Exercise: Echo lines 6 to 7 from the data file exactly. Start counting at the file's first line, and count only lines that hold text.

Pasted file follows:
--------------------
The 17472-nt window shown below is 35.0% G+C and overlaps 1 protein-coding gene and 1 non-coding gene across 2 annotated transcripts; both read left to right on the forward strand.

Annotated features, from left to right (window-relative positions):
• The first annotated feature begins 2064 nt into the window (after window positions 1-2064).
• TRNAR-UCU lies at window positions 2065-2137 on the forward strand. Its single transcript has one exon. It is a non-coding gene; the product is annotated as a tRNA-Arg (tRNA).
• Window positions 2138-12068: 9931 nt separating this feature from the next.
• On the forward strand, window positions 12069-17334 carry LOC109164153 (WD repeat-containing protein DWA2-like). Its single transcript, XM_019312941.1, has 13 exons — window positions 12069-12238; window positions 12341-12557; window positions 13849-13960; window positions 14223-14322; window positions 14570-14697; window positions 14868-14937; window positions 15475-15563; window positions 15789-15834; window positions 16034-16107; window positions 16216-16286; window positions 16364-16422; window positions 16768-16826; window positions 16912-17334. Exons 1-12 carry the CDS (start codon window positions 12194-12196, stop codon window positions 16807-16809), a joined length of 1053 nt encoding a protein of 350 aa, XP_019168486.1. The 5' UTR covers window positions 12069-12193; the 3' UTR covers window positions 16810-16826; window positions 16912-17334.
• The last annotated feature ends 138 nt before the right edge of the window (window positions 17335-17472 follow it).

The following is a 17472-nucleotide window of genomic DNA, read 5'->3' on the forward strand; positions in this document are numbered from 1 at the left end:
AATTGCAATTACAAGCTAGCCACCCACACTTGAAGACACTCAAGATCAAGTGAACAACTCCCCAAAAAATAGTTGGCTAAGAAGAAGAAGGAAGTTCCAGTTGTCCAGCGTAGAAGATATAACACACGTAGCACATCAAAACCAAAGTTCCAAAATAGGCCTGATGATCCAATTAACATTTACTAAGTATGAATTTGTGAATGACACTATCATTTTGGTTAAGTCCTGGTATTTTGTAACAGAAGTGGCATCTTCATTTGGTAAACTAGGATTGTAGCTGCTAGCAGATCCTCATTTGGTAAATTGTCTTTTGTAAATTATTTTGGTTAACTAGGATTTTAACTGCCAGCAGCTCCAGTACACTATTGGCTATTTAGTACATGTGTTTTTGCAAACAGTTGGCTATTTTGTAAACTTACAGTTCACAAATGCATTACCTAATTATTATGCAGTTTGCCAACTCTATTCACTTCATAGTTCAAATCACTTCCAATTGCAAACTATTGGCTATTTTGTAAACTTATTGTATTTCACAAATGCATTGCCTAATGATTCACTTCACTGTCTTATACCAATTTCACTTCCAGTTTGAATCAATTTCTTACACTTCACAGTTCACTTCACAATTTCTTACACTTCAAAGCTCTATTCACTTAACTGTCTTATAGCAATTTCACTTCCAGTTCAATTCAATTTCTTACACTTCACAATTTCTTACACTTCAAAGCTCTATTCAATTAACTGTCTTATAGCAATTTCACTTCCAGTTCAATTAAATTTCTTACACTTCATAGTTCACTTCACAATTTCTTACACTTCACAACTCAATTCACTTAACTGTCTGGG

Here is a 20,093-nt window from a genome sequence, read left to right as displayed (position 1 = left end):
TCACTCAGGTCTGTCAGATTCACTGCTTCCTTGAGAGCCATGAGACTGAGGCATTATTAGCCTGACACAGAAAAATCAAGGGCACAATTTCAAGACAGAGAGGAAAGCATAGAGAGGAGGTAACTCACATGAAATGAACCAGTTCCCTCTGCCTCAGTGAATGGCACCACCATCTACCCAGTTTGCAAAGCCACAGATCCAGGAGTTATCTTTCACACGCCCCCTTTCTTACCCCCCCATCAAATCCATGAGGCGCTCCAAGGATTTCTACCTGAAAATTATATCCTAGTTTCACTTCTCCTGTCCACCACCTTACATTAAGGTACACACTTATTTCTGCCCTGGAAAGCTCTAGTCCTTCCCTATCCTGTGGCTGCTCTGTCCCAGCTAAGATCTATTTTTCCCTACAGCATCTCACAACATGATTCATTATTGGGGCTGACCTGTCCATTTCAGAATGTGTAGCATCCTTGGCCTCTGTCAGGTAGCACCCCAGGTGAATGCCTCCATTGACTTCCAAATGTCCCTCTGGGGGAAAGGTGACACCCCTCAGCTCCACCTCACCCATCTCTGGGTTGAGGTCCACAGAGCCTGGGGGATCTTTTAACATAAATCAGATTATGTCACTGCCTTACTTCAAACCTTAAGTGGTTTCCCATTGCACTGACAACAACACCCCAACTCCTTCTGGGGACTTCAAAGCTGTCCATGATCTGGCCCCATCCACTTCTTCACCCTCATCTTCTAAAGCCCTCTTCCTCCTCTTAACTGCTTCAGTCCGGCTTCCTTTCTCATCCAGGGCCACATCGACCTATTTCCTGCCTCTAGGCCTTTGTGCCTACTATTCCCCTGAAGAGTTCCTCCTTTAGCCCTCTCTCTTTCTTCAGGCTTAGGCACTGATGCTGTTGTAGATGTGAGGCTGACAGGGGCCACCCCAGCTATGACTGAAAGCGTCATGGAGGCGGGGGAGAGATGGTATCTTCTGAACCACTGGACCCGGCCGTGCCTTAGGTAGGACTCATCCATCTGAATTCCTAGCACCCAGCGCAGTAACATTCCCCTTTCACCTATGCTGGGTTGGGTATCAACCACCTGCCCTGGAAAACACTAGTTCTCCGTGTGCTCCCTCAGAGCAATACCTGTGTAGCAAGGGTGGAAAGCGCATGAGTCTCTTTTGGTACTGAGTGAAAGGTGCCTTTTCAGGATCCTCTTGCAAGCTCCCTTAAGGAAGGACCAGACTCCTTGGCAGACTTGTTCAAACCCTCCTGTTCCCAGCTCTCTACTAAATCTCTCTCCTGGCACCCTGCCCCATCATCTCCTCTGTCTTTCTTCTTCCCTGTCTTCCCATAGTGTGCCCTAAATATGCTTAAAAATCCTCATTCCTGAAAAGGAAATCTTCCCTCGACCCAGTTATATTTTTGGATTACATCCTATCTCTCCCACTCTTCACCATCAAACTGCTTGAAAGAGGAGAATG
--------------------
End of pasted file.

• On the forward strand, window positions 12069-17334 carry LOC109164153 (WD repeat-containing protein DWA2-like). Its single transcript, XM_019312941.1, has 13 exons — window positions 12069-12238; window positions 12341-12557; window positions 13849-13960; window positions 14223-14322; window positions 14570-14697; window positions 14868-14937; window positions 15475-15563; window positions 15789-15834; window positions 16034-16107; window positions 16216-16286; window positions 16364-16422; window positions 16768-16826; window positions 16912-17334. Exons 1-12 carry the CDS (start codon window positions 12194-12196, stop codon window positions 16807-16809), a joined length of 1053 nt encoding a protein of 350 aa, XP_019168486.1. The 5' UTR covers window positions 12069-12193; the 3' UTR covers window positions 16810-16826; window positions 16912-17334.
• The last annotated feature ends 138 nt before the right edge of the window (window positions 17335-17472 follow it).